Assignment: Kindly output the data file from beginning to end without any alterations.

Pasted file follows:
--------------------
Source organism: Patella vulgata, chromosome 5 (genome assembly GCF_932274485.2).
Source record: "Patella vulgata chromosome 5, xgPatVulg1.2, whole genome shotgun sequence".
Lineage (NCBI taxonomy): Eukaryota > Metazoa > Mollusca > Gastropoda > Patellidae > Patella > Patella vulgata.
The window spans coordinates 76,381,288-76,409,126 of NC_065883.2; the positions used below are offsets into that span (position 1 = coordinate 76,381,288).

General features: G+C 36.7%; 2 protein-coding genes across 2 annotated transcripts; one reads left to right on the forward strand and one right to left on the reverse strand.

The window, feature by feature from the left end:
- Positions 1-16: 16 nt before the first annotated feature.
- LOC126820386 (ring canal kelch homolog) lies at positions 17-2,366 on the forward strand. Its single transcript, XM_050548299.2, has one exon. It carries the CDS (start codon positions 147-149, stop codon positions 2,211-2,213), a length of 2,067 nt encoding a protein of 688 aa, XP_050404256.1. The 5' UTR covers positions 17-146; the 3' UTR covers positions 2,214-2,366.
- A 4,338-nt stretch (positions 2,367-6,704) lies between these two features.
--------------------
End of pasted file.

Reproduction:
Source organism: Patella vulgata, chromosome 5 (genome assembly GCF_932274485.2).
Source record: "Patella vulgata chromosome 5, xgPatVulg1.2, whole genome shotgun sequence".
Lineage (NCBI taxonomy): Eukaryota > Metazoa > Mollusca > Gastropoda > Patellidae > Patella > Patella vulgata.
The window spans coordinates 76,381,288-76,409,126 of NC_065883.2; the positions used below are offsets into that span (position 1 = coordinate 76,381,288).

General features: G+C 36.7%; 2 protein-coding genes across 2 annotated transcripts; one reads left to right on the forward strand and one right to left on the reverse strand.

The window, feature by feature from the left end:
- Positions 1-16: 16 nt before the first annotated feature.
- LOC126820386 (ring canal kelch homolog) lies at positions 17-2,366 on the forward strand. Its single transcript, XM_050548299.2, has one exon. It carries the CDS (start codon positions 147-149, stop codon positions 2,211-2,213), a length of 2,067 nt encoding a protein of 688 aa, XP_050404256.1. The 5' UTR covers positions 17-146; the 3' UTR covers positions 2,214-2,366.
- A 4,338-nt stretch (positions 2,367-6,704) lies between these two features.